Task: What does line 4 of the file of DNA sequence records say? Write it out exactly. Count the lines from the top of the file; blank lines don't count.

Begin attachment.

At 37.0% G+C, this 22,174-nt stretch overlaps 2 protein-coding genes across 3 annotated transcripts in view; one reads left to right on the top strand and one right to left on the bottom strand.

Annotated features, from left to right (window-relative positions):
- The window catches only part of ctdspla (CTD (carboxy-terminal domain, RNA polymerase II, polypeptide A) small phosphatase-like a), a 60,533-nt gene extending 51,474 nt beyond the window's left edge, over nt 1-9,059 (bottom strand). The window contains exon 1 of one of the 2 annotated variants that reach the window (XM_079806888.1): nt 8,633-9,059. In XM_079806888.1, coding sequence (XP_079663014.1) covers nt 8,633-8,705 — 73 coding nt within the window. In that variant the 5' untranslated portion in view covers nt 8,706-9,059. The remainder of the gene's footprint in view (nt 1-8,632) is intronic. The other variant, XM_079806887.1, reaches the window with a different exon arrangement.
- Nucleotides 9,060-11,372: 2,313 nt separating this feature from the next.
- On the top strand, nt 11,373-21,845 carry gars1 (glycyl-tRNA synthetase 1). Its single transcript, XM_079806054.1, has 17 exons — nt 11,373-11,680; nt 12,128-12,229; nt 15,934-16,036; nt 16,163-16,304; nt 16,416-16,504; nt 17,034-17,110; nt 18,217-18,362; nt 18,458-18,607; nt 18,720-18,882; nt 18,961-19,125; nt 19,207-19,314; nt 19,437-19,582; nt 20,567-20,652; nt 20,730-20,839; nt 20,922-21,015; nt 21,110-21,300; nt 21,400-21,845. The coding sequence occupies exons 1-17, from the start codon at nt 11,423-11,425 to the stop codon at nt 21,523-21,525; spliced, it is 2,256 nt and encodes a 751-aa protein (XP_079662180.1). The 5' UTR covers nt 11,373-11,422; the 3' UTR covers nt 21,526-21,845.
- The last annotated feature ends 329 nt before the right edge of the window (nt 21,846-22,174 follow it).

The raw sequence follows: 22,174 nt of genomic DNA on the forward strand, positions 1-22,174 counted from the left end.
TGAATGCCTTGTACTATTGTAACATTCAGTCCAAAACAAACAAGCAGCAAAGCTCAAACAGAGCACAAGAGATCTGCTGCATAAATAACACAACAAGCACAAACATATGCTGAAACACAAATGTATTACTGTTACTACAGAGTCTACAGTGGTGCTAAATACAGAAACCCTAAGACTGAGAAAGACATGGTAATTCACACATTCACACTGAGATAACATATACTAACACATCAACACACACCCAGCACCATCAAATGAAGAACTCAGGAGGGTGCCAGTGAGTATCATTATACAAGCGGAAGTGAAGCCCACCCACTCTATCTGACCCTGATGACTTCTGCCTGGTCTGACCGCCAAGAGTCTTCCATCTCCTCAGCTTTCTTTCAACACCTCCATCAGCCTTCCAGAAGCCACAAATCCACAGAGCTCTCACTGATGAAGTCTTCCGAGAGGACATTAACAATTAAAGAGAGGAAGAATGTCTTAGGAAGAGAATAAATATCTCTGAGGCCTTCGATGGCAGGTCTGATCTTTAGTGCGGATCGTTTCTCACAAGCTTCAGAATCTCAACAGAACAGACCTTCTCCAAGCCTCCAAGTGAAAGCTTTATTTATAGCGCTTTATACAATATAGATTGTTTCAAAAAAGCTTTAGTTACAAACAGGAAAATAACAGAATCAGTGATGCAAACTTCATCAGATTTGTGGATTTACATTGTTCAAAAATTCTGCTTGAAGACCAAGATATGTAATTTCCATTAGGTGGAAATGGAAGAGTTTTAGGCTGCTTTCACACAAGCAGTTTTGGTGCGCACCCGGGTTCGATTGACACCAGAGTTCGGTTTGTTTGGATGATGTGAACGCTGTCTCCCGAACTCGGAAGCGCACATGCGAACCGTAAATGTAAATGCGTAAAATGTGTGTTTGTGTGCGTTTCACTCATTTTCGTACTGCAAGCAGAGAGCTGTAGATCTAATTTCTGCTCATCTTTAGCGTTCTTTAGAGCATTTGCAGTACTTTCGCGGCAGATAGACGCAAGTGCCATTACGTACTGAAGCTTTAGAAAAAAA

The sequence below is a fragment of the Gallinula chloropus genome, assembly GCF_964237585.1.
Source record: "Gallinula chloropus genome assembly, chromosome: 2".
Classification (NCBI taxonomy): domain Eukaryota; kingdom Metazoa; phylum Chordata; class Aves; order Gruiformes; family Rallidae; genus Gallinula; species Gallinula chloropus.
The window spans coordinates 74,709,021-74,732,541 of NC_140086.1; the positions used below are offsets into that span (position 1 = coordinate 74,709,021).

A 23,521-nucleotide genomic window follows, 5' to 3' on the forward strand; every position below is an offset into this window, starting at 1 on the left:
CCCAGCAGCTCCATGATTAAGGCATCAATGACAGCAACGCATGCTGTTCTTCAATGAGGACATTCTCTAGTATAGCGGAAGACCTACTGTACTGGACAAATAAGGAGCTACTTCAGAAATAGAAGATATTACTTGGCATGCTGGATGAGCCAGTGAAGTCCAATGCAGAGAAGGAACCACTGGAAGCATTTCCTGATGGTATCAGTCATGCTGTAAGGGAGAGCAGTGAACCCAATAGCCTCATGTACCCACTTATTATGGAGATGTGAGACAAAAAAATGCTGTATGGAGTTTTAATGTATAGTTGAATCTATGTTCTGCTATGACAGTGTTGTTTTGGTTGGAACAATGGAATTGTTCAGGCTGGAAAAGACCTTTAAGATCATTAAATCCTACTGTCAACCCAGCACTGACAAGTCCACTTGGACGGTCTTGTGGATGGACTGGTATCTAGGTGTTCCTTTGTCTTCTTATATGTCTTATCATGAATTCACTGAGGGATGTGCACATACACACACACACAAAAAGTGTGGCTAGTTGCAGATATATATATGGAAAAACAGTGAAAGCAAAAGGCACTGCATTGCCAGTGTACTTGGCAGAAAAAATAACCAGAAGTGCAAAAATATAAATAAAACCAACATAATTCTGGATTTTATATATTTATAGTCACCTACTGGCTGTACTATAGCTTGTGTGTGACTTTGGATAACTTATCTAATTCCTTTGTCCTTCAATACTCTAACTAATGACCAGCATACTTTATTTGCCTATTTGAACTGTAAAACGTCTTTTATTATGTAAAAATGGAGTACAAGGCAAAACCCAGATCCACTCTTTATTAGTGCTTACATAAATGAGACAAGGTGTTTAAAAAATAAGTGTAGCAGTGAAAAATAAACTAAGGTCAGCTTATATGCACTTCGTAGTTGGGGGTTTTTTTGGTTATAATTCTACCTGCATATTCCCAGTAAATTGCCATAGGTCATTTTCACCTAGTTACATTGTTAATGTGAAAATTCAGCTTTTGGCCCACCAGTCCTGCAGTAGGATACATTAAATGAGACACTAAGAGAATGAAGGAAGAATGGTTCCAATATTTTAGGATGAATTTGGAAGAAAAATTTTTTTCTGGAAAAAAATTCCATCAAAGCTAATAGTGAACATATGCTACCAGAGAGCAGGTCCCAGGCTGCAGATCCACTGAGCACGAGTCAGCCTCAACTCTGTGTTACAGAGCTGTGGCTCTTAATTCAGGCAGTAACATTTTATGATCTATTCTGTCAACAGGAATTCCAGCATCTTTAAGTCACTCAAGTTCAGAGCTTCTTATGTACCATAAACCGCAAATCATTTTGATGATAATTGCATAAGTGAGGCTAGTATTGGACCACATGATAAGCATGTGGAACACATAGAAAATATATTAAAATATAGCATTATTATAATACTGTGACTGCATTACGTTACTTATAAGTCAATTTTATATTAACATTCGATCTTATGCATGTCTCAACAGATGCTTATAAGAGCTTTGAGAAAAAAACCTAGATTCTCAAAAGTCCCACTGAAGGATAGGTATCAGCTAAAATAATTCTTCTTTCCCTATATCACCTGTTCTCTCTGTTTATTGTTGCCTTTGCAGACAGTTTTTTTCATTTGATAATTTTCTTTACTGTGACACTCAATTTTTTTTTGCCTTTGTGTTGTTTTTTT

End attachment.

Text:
- Nucleotides 9,060-11,372: 2,313 nt separating this feature from the next.